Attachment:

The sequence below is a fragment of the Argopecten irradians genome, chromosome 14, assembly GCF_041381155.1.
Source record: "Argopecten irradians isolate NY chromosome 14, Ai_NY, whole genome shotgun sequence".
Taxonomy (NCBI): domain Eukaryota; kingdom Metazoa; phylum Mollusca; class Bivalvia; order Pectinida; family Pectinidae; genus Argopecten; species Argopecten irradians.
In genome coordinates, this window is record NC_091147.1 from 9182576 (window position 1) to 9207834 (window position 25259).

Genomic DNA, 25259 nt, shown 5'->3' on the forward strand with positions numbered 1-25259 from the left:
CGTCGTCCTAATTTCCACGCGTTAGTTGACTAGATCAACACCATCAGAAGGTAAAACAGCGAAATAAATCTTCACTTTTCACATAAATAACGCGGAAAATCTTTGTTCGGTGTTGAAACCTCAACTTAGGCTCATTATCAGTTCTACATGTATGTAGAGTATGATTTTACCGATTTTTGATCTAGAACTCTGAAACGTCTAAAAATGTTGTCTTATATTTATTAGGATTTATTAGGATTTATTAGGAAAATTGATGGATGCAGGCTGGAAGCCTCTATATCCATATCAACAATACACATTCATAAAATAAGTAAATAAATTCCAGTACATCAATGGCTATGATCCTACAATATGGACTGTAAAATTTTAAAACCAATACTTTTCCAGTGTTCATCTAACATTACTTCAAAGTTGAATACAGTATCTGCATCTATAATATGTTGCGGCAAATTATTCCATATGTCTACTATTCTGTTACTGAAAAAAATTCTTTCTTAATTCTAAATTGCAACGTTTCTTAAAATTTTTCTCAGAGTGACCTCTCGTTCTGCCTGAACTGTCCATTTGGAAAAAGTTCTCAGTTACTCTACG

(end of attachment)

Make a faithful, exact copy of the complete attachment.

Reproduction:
The sequence below is a fragment of the Argopecten irradians genome, chromosome 14, assembly GCF_041381155.1.
Source record: "Argopecten irradians isolate NY chromosome 14, Ai_NY, whole genome shotgun sequence".
Taxonomy (NCBI): domain Eukaryota; kingdom Metazoa; phylum Mollusca; class Bivalvia; order Pectinida; family Pectinidae; genus Argopecten; species Argopecten irradians.
In genome coordinates, this window is record NC_091147.1 from 9182576 (window position 1) to 9207834 (window position 25259).

Genomic DNA, 25259 nt, shown 5'->3' on the forward strand with positions numbered 1-25259 from the left:
CGTCGTCCTAATTTCCACGCGTTAGTTGACTAGATCAACACCATCAGAAGGTAAAACAGCGAAATAAATCTTCACTTTTCACATAAATAACGCGGAAAATCTTTGTTCGGTGTTGAAACCTCAACTTAGGCTCATTATCAGTTCTACATGTATGTAGAGTATGATTTTACCGATTTTTGATCTAGAACTCTGAAACGTCTAAAAATGTTGTCTTATATTTATTAGGATTTATTAGGATTTATTAGGAAAATTGATGGATGCAGGCTGGAAGCCTCTATATCCATATCAACAATACACATTCATAAAATAAGTAAATAAATTCCAGTACATCAATGGCTATGATCCTACAATATGGACTGTAAAATTTTAAAACCAATACTTTTCCAGTGTTCATCTAACATTACTTCAAAGTTGAATACAGTATCTGCATCTATAATATGTTGCGGCAAATTATTCCATATGTCTACTATTCTGTTACTGAAAAAAATTCTTTCTTAATTCTAAATTGCAACGTTTCTTAAAATTTTTCTCAGAGTGACCTCTCGTTCTGCCTGAACTGTCCATTTGGAAAAAGTTCTCAGTTACTCTACG